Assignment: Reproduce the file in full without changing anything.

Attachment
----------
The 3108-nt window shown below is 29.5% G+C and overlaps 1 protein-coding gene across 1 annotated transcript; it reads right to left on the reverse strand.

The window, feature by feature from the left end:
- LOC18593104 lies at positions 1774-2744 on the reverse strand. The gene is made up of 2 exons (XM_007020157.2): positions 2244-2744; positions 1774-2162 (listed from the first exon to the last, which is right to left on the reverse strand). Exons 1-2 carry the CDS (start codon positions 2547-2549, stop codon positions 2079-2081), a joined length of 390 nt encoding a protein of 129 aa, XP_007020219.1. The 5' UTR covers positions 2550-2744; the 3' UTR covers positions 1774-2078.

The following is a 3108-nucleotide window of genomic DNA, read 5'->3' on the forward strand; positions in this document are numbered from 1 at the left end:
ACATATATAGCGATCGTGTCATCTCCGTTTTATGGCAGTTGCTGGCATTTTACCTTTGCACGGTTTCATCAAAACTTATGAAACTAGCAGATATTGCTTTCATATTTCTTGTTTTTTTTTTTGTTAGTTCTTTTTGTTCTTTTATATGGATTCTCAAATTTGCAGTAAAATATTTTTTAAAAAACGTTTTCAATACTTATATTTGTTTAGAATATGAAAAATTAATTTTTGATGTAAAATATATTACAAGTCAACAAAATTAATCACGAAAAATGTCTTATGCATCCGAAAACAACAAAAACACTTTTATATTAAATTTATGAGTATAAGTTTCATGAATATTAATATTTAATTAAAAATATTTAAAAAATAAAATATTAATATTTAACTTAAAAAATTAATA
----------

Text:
The 3108-nt window shown below is 29.5% G+C and overlaps 1 protein-coding gene across 1 annotated transcript; it reads right to left on the reverse strand.

The window, feature by feature from the left end:
- LOC18593104 lies at positions 1774-2744 on the reverse strand. The gene is made up of 2 exons (XM_007020157.2): positions 2244-2744; positions 1774-2162 (listed from the first exon to the last, which is right to left on the reverse strand). Exons 1-2 carry the CDS (start codon positions 2547-2549, stop codon positions 2079-2081), a joined length of 390 nt encoding a protein of 129 aa, XP_007020219.1. The 5' UTR covers positions 2550-2744; the 3' UTR covers positions 1774-2078.

The following is a 3108-nucleotide window of genomic DNA, read 5'->3' on the forward strand; positions in this document are numbered from 1 at the left end:
ACATATATAGCGATCGTGTCATCTCCGTTTTATGGCAGTTGCTGGCATTTTACCTTTGCACGGTTTCATCAAAACTTATGAAACTAGCAGATATTGCTTTCATATTTCTTGTTTTTTTTTTTGTTAGTTCTTTTTGTTCTTTTATATGGATTCTCAAATTTGCAGTAAAATATTTTTTAAAAAACGTTTTCAATACTTATATTTGTTTAGAATATGAAAAATTAATTTTTGATGTAAAATATATTACAAGTCAACAAAATTAATCACGAAAAATGTCTTATGCATCCGAAAACAACAAAAACACTTTTATATTAAATTTATGAGTATAAGTTTCATGAATATTAATATTTAATTAAAAATATTTAAAAAATAAAATATTAATATTTAACTTAAAAAATTAATA